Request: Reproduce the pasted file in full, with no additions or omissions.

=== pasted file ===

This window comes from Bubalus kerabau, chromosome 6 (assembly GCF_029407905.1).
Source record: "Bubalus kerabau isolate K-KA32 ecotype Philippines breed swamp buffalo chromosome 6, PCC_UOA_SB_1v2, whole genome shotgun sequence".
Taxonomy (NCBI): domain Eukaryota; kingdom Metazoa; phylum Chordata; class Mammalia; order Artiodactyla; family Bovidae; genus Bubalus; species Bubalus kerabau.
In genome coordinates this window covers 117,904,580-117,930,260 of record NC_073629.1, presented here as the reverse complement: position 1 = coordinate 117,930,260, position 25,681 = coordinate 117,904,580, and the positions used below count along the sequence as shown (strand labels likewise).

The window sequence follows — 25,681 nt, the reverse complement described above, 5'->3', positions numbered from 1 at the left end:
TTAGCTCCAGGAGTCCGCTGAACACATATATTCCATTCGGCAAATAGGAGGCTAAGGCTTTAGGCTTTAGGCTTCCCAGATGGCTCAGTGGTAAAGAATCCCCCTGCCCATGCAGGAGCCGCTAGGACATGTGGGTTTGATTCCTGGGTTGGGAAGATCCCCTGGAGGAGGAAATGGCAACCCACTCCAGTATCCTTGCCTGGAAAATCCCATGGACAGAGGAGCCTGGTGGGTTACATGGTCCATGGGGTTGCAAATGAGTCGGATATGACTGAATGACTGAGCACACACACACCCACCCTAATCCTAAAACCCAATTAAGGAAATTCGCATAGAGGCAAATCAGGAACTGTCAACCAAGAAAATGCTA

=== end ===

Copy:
This window comes from Bubalus kerabau, chromosome 6 (assembly GCF_029407905.1).
Source record: "Bubalus kerabau isolate K-KA32 ecotype Philippines breed swamp buffalo chromosome 6, PCC_UOA_SB_1v2, whole genome shotgun sequence".
Taxonomy (NCBI): domain Eukaryota; kingdom Metazoa; phylum Chordata; class Mammalia; order Artiodactyla; family Bovidae; genus Bubalus; species Bubalus kerabau.
In genome coordinates this window covers 117,904,580-117,930,260 of record NC_073629.1, presented here as the reverse complement: position 1 = coordinate 117,930,260, position 25,681 = coordinate 117,904,580, and the positions used below count along the sequence as shown (strand labels likewise).

The window sequence follows — 25,681 nt, the reverse complement described above, 5'->3', positions numbered from 1 at the left end:
TTAGCTCCAGGAGTCCGCTGAACACATATATTCCATTCGGCAAATAGGAGGCTAAGGCTTTAGGCTTTAGGCTTCCCAGATGGCTCAGTGGTAAAGAATCCCCCTGCCCATGCAGGAGCCGCTAGGACATGTGGGTTTGATTCCTGGGTTGGGAAGATCCCCTGGAGGAGGAAATGGCAACCCACTCCAGTATCCTTGCCTGGAAAATCCCATGGACAGAGGAGCCTGGTGGGTTACATGGTCCATGGGGTTGCAAATGAGTCGGATATGACTGAATGACTGAGCACACACACACCCACCCTAATCCTAAAACCCAATTAAGGAAATTCGCATAGAGGCAAATCAGGAACTGTCAACCAAGAAAATGCTA